I bought this bowl a few years algo in the old Naramachi district of Nara between two kintsugi apprenticeship classes (Minarai, 見習い ) in a small Japanese antique shop.
I was wandering around the little antique shop without really finding what I was looking for when the owner struck up a conversation. During the discussion, and despite my poor English and Japanese, we agreed on the object that suited me. He brought me to his storeroom, which proved to be the Cave of Wonders for a Kintsugi craftsman.
In the middle of the bowls, cups, dishes piled on top of each other, a soba noodle bowl caught my attention. Its condition (a few cracks and chips on the border), its particular shape and its details immediately seduced me: its size, painted figures, the delicacy of its calligraphy inside, the cobalt blue color and the cracks of the 'E-mail.
Back in France, I put it away in a box at the back of my studio for many months. The first confinement and forced isolation was an opportunity for me to rediscover parts in my possession and to undertake several kintsugi repairs. This is how I decided to present to you the work around this bowl which I found in worse condition than it was when I returned from Japan, broken into 8 pieces.
Research into the origin and history of this bowl is therefore necessary.
The painted figures represent three poets.
Maybe they are writing haiku, which would make sense because one of these poems appears inside the bowl. The style of painting seems to be Nanga style (very popular at the end of the Edo period (17th-19th century). The style is free and endowed with a great sobriety in its representations. These elements put end to end. are reminiscent of one of the famous painter-poets Yosa Buson (active in the 18th century), famous for being the inventor of haiga (painting accompanied by a haiku). Yosa Buson believed that poetry and painting were two forms of the same activity The artist of this bowl must surely have been strongly influenced by Yosa Buson and the bunjin-ga (a genre of painting which developed in Japan from the 18th century, inspired by the painting of Chinese scholars).
The opportunity turned out to be too good and I set out to work on this exceptional piece.
This bowl required a traditional Kintsugi urushi reconstruction.
The Reconstruction is carried out with the mugi urushi adhesive mixture "flour / water / kiurushi lacquer". Then you have to let the bowl air dry and then put it in the Muro box (box whose constant temperature and humidity are controlled).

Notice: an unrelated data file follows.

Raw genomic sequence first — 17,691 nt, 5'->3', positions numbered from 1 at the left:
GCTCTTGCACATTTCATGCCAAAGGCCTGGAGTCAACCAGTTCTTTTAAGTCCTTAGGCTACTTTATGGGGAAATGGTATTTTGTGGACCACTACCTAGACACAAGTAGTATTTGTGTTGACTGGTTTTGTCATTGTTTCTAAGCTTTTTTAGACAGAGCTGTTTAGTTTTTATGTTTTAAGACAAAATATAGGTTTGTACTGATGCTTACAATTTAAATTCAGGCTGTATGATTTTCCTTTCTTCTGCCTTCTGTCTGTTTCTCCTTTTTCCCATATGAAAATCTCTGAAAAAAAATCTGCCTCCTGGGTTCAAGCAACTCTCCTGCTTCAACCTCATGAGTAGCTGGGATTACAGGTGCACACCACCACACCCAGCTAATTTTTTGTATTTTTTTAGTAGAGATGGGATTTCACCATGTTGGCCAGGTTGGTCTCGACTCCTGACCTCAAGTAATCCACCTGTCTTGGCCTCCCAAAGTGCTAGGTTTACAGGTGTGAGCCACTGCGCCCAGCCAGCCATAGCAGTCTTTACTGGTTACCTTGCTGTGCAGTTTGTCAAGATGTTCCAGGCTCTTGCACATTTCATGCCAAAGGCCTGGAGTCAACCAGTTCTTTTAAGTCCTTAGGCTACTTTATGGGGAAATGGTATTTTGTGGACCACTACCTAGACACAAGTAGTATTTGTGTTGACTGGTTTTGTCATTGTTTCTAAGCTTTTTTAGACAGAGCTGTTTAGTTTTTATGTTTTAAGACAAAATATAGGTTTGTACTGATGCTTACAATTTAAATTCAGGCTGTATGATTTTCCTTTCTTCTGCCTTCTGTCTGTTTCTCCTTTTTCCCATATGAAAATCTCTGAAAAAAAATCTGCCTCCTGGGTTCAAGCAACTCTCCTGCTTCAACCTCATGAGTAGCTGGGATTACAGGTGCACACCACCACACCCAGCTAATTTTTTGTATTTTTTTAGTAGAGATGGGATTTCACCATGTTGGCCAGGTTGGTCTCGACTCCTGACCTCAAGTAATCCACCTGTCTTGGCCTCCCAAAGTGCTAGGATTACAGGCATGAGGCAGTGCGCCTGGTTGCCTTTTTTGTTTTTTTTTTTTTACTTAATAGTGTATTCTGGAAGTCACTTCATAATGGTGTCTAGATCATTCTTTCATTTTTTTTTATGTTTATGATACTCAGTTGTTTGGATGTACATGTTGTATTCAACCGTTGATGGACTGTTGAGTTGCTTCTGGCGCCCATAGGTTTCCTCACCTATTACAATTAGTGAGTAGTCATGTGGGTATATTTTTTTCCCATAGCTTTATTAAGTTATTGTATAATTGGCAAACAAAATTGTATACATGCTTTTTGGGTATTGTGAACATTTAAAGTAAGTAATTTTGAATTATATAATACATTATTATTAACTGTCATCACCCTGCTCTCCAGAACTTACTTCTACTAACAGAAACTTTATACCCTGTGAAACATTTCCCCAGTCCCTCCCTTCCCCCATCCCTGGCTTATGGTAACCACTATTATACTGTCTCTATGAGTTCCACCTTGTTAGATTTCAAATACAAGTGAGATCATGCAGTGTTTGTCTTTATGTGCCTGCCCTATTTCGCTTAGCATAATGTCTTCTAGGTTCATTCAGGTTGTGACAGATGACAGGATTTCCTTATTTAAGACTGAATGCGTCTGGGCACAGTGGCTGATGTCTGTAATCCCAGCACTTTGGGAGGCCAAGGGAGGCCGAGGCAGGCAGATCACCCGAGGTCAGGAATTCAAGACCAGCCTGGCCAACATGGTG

The second step is cleaning and then filling in the missing parts and cracks.
Do not hesitate to repeat the filling step as many times as necessary with the sabi "jinoko / water / kiurushi" mixture.
This step turns out to be very important, there begins the aesthetic and visual aspect of the bowl. Seams and breaks are sanded and shaped to obtain a nice smooth line. You can slide a finger over the knuckles and breaks with your eyes closed to check that there is no roughness. All the parts should be one.
Then come what I call Harmony.
It is achieved with the work of black lacquer which prepares the undercoat. It is applied in a very thin layer on the joints, then you sand it with sandpaper and water.
All the small flaws, holes, scratches will then appear which will be filled in again, dried and sanded until a perfectly smooth surface is obtained.
You will tell me again ... what’s next !
Next step is the application of red bengara lacquer and 24 karat gold powder. Be careful, the application of KinKeshifun gold powder (powder with extremely fine grain size which cannot be polished) is never done in rainy season because of the high humidity, winter is not an ideal season for perform this step.
So the second part of the Kyoto Yaki bowl will arrive in spring with sunny days!
The art of kintsugi is all patience, slowness, humility.
What was interesting during this period of confinement was that I took the opportunity to rummage through my boxes and find ceramic pieces that await a new kintsugi life. I found plenty of small cups, saucers, bowls, chawan, raku etc., enough to work on pieces with different levels of technique.
The benefit about working on so many pieces is that when you get tired of one ceramic you can take another step and so on.